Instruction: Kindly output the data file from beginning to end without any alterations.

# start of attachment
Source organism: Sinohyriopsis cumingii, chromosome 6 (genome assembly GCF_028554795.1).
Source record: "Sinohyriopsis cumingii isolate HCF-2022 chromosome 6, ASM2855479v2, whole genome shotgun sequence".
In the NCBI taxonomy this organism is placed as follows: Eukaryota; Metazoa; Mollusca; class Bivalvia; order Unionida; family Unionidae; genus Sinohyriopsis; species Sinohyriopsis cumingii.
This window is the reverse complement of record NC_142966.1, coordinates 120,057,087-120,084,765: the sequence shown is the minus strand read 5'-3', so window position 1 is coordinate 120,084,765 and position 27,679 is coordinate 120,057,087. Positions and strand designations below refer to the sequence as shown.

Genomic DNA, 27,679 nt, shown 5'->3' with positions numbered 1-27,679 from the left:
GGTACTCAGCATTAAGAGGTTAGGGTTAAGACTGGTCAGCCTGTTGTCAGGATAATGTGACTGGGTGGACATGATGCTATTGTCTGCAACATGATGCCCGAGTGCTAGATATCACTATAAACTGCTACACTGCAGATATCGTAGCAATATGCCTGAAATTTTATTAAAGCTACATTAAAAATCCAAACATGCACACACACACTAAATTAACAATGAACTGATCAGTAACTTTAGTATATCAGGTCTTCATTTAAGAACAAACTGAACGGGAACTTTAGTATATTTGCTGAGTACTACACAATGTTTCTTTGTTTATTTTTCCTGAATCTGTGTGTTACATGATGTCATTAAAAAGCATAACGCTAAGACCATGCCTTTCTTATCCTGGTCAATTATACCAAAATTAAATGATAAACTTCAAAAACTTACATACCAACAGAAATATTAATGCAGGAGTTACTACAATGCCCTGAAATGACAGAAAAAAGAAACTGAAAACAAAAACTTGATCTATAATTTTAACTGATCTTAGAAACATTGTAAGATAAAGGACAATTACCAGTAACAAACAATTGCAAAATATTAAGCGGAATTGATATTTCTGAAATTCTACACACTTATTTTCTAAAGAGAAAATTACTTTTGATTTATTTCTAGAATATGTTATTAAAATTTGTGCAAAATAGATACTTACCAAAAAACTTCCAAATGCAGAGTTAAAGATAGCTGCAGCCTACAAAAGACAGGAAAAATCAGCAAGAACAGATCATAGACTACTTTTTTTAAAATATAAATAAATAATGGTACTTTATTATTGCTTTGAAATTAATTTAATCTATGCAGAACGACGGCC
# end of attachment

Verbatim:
Source organism: Sinohyriopsis cumingii, chromosome 6 (genome assembly GCF_028554795.1).
Source record: "Sinohyriopsis cumingii isolate HCF-2022 chromosome 6, ASM2855479v2, whole genome shotgun sequence".
In the NCBI taxonomy this organism is placed as follows: Eukaryota; Metazoa; Mollusca; class Bivalvia; order Unionida; family Unionidae; genus Sinohyriopsis; species Sinohyriopsis cumingii.
This window is the reverse complement of record NC_142966.1, coordinates 120,057,087-120,084,765: the sequence shown is the minus strand read 5'-3', so window position 1 is coordinate 120,084,765 and position 27,679 is coordinate 120,057,087. Positions and strand designations below refer to the sequence as shown.

Genomic DNA, 27,679 nt, shown 5'->3' with positions numbered 1-27,679 from the left:
GGTACTCAGCATTAAGAGGTTAGGGTTAAGACTGGTCAGCCTGTTGTCAGGATAATGTGACTGGGTGGACATGATGCTATTGTCTGCAACATGATGCCCGAGTGCTAGATATCACTATAAACTGCTACACTGCAGATATCGTAGCAATATGCCTGAAATTTTATTAAAGCTACATTAAAAATCCAAACATGCACACACACACTAAATTAACAATGAACTGATCAGTAACTTTAGTATATCAGGTCTTCATTTAAGAACAAACTGAACGGGAACTTTAGTATATTTGCTGAGTACTACACAATGTTTCTTTGTTTATTTTTCCTGAATCTGTGTGTTACATGATGTCATTAAAAAGCATAACGCTAAGACCATGCCTTTCTTATCCTGGTCAATTATACCAAAATTAAATGATAAACTTCAAAAACTTACATACCAACAGAAATATTAATGCAGGAGTTACTACAATGCCCTGAAATGACAGAAAAAAGAAACTGAAAACAAAAACTTGATCTATAATTTTAACTGATCTTAGAAACATTGTAAGATAAAGGACAATTACCAGTAACAAACAATTGCAAAATATTAAGCGGAATTGATATTTCTGAAATTCTACACACTTATTTTCTAAAGAGAAAATTACTTTTGATTTATTTCTAGAATATGTTATTAAAATTTGTGCAAAATAGATACTTACCAAAAAACTTCCAAATGCAGAGTTAAAGATAGCTGCAGCCTACAAAAGACAGGAAAAATCAGCAAGAACAGATCATAGACTACTTTTTTTAAAATATAAATAAATAATGGTACTTTATTATTGCTTTGAAATTAATTTAATCTATGCAGAACGACGGCC